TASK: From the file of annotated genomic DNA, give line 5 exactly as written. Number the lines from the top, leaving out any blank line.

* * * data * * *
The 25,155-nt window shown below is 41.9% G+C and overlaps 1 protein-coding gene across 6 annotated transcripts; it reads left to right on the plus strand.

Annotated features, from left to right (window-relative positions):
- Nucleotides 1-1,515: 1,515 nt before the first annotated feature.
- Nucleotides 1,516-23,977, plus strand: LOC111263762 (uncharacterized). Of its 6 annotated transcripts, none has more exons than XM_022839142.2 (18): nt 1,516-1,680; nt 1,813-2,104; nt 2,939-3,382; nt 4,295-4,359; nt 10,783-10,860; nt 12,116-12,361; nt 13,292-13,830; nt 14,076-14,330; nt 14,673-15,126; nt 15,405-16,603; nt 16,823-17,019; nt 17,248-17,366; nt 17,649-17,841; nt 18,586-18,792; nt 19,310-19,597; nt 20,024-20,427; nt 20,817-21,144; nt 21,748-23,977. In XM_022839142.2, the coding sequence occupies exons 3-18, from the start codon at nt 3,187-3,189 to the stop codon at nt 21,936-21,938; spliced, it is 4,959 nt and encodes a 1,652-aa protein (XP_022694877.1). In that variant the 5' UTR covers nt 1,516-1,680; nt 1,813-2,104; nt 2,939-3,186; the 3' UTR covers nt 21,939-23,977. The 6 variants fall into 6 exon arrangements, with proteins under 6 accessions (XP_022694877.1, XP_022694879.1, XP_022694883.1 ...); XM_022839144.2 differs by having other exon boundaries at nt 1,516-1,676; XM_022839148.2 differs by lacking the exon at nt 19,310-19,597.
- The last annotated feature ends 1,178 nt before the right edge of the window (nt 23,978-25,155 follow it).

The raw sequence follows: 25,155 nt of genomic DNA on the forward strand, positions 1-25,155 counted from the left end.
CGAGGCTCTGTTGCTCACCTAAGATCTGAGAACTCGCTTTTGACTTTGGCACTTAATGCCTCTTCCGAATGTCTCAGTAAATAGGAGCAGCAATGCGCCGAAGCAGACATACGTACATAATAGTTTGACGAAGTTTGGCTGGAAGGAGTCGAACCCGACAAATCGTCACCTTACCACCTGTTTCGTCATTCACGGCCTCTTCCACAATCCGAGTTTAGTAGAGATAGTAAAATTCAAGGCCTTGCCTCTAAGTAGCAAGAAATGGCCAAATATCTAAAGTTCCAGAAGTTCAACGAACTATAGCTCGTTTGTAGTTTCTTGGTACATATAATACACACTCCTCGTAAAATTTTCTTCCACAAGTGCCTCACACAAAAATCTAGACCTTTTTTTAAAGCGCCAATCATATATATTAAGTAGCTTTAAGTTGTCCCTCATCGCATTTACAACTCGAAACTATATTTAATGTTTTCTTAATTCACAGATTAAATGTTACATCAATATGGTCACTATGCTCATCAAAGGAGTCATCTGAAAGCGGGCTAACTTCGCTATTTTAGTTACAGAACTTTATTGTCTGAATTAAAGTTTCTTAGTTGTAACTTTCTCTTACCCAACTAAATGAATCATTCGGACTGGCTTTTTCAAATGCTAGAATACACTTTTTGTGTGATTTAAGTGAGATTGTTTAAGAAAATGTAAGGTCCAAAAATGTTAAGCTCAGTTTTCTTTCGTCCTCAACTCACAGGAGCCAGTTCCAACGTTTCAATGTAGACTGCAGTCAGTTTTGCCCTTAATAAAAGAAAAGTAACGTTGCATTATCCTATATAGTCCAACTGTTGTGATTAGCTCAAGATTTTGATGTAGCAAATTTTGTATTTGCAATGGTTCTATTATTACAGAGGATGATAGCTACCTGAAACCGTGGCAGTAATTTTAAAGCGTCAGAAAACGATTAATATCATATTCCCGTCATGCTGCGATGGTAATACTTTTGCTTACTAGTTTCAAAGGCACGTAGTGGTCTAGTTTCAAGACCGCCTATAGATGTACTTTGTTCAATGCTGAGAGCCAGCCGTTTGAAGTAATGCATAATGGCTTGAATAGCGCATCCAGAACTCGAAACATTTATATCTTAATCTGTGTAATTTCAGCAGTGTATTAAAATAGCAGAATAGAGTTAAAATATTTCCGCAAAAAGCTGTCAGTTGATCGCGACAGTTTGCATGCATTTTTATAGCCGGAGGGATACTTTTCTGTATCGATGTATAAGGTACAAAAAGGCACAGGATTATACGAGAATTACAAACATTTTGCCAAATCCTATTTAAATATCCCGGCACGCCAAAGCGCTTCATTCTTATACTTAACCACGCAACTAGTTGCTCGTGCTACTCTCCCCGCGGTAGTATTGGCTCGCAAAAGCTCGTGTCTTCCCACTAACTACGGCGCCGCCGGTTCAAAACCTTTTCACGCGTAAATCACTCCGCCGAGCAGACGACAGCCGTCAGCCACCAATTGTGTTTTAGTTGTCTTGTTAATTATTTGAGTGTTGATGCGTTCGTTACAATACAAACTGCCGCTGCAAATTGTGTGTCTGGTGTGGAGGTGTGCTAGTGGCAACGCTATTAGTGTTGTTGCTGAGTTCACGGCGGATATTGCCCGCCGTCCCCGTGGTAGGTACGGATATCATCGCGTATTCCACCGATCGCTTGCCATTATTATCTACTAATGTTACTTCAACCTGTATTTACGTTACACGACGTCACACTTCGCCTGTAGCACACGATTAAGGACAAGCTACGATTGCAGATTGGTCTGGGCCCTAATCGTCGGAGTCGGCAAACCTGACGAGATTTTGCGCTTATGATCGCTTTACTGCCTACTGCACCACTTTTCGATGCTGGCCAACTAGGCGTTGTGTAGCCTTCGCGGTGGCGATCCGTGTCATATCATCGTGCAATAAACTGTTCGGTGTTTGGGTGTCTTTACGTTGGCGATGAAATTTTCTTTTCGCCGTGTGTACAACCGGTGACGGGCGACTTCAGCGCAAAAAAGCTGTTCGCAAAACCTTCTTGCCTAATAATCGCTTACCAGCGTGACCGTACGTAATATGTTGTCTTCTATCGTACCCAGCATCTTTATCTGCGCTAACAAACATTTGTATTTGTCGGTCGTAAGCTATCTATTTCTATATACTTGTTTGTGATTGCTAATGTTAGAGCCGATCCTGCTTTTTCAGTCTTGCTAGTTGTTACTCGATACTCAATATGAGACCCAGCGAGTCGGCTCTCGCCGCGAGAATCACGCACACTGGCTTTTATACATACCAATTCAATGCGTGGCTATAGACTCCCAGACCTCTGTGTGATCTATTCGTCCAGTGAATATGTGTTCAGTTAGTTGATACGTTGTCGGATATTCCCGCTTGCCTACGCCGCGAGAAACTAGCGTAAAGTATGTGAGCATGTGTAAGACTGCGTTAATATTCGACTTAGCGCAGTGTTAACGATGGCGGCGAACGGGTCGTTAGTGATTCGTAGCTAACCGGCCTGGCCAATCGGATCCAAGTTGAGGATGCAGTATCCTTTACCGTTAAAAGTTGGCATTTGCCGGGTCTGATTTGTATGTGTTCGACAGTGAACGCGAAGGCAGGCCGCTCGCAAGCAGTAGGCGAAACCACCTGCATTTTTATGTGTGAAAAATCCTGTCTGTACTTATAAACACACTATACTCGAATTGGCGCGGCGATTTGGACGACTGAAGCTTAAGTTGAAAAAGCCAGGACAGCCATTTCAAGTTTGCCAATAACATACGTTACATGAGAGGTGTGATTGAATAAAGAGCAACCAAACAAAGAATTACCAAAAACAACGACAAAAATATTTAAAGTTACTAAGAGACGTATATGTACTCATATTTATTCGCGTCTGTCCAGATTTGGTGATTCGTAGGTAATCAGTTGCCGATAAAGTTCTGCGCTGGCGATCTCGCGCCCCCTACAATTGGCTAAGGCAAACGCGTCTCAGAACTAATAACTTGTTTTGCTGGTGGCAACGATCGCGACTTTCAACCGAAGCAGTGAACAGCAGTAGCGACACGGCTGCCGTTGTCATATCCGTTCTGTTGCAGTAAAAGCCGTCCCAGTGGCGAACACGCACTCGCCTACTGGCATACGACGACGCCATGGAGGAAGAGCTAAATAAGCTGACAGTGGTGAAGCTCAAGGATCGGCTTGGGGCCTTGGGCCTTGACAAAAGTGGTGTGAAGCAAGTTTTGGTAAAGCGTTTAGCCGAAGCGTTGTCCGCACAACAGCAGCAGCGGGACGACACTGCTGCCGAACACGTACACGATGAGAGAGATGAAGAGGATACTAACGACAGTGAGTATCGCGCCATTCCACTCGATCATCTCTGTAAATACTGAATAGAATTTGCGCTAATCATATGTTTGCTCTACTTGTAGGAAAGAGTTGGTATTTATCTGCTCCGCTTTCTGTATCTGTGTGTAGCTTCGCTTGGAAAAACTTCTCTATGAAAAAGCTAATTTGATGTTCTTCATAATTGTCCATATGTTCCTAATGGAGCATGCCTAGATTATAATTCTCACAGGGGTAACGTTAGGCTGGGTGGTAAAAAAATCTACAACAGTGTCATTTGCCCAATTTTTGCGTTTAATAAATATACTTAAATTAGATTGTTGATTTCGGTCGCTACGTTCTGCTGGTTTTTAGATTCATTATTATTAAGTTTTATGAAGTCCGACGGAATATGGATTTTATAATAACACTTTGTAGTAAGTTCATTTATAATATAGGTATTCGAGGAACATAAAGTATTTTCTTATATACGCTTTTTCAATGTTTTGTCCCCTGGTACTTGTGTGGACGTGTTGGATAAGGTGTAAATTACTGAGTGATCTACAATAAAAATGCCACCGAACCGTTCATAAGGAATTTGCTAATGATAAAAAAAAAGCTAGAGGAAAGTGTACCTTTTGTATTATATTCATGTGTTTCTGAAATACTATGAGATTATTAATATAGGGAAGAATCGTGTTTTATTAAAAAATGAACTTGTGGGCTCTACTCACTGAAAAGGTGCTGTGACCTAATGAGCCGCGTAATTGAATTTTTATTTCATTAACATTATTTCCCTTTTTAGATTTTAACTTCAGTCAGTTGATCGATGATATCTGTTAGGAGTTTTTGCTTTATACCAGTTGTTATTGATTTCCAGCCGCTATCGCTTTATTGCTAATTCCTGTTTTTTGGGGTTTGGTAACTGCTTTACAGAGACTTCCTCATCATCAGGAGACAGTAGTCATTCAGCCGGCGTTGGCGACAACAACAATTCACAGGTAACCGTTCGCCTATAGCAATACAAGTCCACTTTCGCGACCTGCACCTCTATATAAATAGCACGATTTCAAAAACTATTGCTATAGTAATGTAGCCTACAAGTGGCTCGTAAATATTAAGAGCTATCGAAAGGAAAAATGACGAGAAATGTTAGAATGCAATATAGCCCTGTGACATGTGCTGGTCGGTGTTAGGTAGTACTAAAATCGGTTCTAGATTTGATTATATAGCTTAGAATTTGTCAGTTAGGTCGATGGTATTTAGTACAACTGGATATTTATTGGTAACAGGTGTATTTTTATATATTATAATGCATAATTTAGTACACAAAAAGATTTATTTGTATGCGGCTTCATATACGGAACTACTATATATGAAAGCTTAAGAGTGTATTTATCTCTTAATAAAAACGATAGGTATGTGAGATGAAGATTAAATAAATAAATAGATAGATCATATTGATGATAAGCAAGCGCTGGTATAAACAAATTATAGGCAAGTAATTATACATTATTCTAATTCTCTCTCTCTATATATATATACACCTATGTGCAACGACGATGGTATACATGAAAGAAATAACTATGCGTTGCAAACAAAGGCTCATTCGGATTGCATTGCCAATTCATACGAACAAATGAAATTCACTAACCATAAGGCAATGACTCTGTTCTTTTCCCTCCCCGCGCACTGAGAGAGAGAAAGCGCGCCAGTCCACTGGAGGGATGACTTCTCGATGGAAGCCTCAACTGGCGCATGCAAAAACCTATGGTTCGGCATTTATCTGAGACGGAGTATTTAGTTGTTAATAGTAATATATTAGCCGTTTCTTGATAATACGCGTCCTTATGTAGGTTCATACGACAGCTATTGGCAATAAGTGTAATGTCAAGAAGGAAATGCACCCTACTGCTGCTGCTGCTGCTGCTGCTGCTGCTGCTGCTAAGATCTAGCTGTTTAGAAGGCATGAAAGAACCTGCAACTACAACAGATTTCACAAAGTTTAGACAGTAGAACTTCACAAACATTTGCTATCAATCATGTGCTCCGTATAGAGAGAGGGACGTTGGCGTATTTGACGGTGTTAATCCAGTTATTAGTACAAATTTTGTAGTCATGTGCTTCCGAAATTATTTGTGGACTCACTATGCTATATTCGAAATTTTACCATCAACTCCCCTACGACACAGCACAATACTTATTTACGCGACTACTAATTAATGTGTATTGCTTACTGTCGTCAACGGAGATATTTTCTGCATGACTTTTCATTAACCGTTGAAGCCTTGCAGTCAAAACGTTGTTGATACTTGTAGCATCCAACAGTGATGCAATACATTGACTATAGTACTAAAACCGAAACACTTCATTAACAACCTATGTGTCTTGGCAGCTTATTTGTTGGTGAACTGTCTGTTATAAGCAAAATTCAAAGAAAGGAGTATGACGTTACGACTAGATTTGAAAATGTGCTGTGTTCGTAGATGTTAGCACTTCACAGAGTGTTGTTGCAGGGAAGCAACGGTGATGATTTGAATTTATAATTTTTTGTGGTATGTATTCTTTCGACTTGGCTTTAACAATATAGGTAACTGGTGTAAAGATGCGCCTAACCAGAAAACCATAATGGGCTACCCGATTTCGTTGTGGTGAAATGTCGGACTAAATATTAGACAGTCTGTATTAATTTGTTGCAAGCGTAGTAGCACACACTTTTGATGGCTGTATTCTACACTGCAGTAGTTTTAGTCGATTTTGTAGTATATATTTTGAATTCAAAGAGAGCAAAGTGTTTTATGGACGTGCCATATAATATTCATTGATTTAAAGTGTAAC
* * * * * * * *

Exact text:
- The last annotated feature ends 1,178 nt before the right edge of the window (nt 23,978-25,155 follow it).